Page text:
by Mike Parks
INDIAN TRAIL – A few weeks after approving a 4-cent tax increase in Indian Trail, town leaders talked this week about a plan to use that cash for the Pathway to Progress.
The plan, detailed Tuesday night, July 10, by town manager Joe Fivas, involves a number of projects that would help establish an investment district in town and the “Indian Trail Pathway” that would help get people easily around town to all the new hot spots. Such a pathway would include Old Monroe, Wesley Chapel-Stouts and Faith Church roads and the Chestnut Parkway, which could eventually connect U.S. 74 with Old Monroe.
The four roads will wrap around the planned investment district, that could, among other things, hold a new cultural arts center and municipal complex for the town – including a town hall – and connect to Crossing Paths Park, a potential new park on 51 acres off Old Monroe Road and maybe even another park for 147 acres a little further north.
Pathways to Progress would include improvements to area roads like Wesley Chapel-Stouts, with council agreeing Tuesday night that much of the focus in the immediate future of the plan should be on improving roads.
As of now, the plan just touches on some possible projects with little details about what work would actually be done in Indian Trail. Council asked Fivas to come back soon with a plan with more details about what would go into the individual projects, and the town will soon start making trips to civic groups and homeowner associations to discuss the plan in more detail with residents.
These discussions come about after council voted last month to approve increasing the town’s tax rate to 18.5 cents per $100 of taxable property. It’s the first property tax increase for the town since a 5-cent increase in the 2007-08 fiscal budget. The increase gives Indian Trail around $1.18 million extra in the budget per year.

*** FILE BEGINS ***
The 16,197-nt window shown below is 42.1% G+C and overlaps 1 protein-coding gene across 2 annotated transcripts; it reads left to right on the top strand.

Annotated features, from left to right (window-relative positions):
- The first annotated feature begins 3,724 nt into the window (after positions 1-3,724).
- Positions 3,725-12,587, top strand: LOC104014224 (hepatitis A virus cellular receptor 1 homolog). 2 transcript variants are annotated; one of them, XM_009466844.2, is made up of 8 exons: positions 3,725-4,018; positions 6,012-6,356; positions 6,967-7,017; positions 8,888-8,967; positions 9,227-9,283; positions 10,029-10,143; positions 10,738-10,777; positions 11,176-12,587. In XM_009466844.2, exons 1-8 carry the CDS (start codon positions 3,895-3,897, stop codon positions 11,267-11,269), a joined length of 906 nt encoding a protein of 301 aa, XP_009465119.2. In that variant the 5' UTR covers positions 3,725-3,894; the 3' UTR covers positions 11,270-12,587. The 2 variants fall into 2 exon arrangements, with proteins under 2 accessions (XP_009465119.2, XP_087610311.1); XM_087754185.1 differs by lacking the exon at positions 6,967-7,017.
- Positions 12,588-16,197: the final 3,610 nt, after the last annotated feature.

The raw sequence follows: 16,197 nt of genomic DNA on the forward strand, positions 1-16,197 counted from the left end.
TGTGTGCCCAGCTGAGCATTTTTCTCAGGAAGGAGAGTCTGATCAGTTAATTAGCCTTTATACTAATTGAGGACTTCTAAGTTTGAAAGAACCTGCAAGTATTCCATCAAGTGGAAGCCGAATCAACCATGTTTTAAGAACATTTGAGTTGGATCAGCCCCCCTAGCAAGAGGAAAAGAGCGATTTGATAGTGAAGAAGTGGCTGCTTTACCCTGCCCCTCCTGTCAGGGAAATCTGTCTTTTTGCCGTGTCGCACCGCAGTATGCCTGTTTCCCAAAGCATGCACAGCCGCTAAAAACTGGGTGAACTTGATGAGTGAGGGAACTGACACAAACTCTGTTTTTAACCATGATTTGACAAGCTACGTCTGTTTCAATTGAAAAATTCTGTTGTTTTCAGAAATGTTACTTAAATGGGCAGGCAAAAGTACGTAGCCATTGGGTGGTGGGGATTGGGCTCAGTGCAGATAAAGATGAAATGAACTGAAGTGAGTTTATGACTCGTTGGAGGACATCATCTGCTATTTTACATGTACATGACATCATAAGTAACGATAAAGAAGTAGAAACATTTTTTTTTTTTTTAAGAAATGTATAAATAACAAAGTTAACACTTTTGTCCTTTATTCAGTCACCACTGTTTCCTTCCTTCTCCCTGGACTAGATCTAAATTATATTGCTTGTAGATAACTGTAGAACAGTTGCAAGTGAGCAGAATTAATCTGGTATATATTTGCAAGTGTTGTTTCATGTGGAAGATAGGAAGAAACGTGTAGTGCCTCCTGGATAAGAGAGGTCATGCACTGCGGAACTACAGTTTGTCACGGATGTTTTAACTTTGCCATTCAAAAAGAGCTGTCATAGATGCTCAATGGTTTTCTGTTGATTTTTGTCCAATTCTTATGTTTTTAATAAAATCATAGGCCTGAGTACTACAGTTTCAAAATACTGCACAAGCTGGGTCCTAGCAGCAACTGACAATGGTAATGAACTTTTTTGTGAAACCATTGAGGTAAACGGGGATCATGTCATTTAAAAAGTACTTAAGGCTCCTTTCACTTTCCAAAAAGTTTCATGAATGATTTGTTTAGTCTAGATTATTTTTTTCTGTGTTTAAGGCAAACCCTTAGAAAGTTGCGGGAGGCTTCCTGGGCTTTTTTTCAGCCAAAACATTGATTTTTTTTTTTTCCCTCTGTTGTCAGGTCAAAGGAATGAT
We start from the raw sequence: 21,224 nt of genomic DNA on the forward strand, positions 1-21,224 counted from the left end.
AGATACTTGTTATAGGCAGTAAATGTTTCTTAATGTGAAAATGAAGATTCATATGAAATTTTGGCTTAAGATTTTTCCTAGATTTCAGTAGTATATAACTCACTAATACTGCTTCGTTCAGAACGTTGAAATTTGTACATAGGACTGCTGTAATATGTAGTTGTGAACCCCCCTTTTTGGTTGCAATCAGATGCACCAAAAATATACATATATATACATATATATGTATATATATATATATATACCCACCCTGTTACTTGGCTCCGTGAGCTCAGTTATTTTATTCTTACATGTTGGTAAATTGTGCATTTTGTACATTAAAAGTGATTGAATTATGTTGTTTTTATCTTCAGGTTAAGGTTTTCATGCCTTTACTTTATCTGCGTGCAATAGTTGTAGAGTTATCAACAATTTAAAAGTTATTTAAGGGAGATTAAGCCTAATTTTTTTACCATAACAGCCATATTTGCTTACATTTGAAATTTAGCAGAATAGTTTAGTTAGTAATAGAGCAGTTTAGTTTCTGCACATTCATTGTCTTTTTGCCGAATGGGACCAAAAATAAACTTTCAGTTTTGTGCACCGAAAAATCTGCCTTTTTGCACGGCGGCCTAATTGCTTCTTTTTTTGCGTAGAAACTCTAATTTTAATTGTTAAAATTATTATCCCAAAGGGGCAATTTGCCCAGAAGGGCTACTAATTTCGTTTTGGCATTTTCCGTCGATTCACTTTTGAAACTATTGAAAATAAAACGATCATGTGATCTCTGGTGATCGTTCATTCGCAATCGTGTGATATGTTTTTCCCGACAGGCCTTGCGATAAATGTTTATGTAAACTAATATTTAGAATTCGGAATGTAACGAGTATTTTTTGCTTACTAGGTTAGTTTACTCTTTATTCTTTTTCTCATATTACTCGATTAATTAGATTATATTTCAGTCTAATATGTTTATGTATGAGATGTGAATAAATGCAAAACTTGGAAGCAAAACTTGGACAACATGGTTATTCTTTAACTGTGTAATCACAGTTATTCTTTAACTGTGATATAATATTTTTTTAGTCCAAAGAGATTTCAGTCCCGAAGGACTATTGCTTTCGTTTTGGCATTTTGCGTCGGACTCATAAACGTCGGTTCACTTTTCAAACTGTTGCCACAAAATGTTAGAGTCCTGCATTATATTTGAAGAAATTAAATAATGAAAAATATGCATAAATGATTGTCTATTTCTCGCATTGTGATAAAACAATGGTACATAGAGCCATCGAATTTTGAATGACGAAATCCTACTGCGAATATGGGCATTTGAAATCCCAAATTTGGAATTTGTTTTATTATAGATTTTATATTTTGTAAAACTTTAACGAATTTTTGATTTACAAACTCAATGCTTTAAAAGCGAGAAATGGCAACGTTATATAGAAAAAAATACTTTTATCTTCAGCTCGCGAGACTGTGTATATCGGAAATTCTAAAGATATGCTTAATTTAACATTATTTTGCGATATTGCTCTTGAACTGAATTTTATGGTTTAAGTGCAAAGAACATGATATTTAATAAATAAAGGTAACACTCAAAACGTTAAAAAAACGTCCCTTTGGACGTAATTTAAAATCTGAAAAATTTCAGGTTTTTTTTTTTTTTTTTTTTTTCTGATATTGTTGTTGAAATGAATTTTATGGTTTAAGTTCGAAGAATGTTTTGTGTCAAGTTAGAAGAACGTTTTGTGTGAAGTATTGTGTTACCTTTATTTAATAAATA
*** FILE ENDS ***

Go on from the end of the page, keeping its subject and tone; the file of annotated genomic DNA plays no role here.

In other town news:
• Leaders approved the new solid waste service contract with Waste Pro. Services under the new contract beginning Sept. 1, and will include a number of upgrades for residents.
People will get new 96-gallon closable recycling roll-out containers to replace the bins residents currently use. Recycling will be picked up every two weeks. There also will be bi-weekly yard waste removal, and curb-side bulk pick-up and E-waste pick-up, like for televisions and computers, three times a year. Leaf pick-up will occur in the fall and winter.
Included in the contract is a deal for new trash carts, along with the recycling carts, as well as a recycling program for schools in Indian Trail, a new education program for community recycling and more. The company will buy the town’s old carts and have a local facility.
By signing the agreement, the town effectively is putting a burn ban in place for Indian Trail, which caused some concern at Tuesday’s meeting. State law dictates that towns can’t allow burning of yard waste if pick-up is offered, meaning the town likely will soon develop a burn ordinance that falls in line with that state rule in the near future.
Councilman David Waddell worried that puts a burden on homeowners with a large plot of land who will now have to bag all those leaves instead of just pushing them into a pile and burning them. The rest of council voted to approve the contract as is.
• Construction will start soon on the Poplin Road sidewalk project. Council approved the contract for the work, which will connect the Fieldstone Farm, Annandale and Bonterra neighborhoods with nearby Poplin Elementary School.
“We’ve had a significant number of concerns about the safety of walking and driving to school in this Poplin Road area. We are confident that these safety improvements will enhance these areas,” said Indian Trail Mayor Michael Alvarez in a news release about the project.
The North Carolina Department of Transportation will install some traffic-calming measures to insure pedestrian safety in the area, as well.
Construction will start in the next few weeks and should be done before school starts back. Future sidewalk projects will start soon on Chestnut, Unionville-Indian Trail, Sardis and Rogers roads.